And it was not clear at press time for The Islander what impact Bell’s dropped lawsuit meant for enforcement of the final order against Guthrie — who was ordered in February 2019 to remove the structure and pay $6,500 in fines and penalties — pending the Bell lawsuit outcome.

Probation results from alcohol-related driving

A Holmes Beach man arrested for allegedly driving under the influence is on probation for a year.

Holmes Beach police stopped Mitchell Taylor Feb. 4, 2019, in the 2800 block of Gulf Drive. An officer had observed Taylor drive a minivan with one working headlight across the centerline of the road, according to an HBPD report.

Taylor performed poorly on a road sobriety test and an officer transported him to the HBPD, where he consented to a breath-alcohol test, whick measured 0.186 and 0.194. The legal BAC limit is 0.08.

In December 2019, after Taylor pleaded no contest to a charge of alcohol-related reckless driving, a judge placed him on one-year probation.

The judge also ordered Taylor to pay costs — $55 per month for probation supervision, $317 in fines and $130 in attorney and court fees.

Sarasota man sentenced to 1-year probation

An unruly bar patron was sentenced to 12 months of probation and five days in a Manatee County work program for failing to pay his bar tab and fighting with Bradenton Beach police.

Bret Hoffman, 34, of Sarasota, pleaded no contest Sept. 3 to fraud of an innkeeper and resisting arrest.

Twelfth Circuit Judge Robert Farrance ordered the probation and work program, credit for time served and 50 hours of public service with a buy-out option.

Hoffman’s sentence stems from his May 27 arrest at the Sports Lounge, 118 Bridge St., where he failed to pay his bill and became combative with a Bradenton Beach police officer.

Hoffman was assessed $1,226.25, including an $88.50 restitution to the Sports Lounge.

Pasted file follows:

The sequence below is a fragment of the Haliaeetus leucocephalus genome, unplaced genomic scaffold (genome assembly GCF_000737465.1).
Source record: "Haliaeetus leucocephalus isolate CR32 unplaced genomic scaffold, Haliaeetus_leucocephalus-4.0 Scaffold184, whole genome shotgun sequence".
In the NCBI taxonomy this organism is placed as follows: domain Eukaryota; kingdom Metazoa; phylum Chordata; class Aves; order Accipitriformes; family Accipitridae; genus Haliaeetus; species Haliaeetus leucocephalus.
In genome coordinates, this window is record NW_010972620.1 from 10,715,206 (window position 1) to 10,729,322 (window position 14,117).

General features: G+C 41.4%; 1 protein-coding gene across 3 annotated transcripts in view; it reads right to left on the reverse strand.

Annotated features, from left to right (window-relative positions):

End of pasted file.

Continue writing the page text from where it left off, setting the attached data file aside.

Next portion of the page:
Probation, fines follow golf cart arrest

A golf cart driver who lied after Holmes Beach police stopped him for traffic violations was sentenced to 12 months probation and fined more than $3,800.

Richard J. Burnes Jr. of Holmes Beach was arrested in July for DUI, giving false identification to a police officer, knowingly driving on a suspended license and unlawfully possessing another person’s identification.

Burnes pleaded no contest to the charges Aug. 12.

Judge Mark D. Singer adjudicated him guilty on all counts and sentenced him to probation for the DUI and credit for time served on the other charges.

The judge ordered Burnes to complete a DUI course, a victim-impact panel and 50 hours of public service and suspended his driver’s license for six months.

Singer also assessed Burnes more than $3,800 in court costs and fines, which, except for $605, were paid as of Oct. 3, according to court records.

Court transfers DUI case to veterans court

The 12th Circuit Court has one less case on its docket after transferring a case to a veterans court.

Richard Shane Burnett, 50, of Lakeland, was arrested May 27 after a Bradenton Beach police officer observed him speeding, almost striking pedestrians in the roundabout at Bridge Street and Gulf Drive.

Burnett was charged with driving under the influence, reckless driving, refusing to submit to a DUI test and violating a driver’s license curfew.

Judge Renee Inman transferred Burnett’s case Sept. 10 to the Polk County Veterans Treatment Court.

Veterans courts in Florida address treatment needs unique to the military with court personnel who partner with the state Veterans Health Administration and other veterans support groups, according to a website of the Office of the State Court Administrator.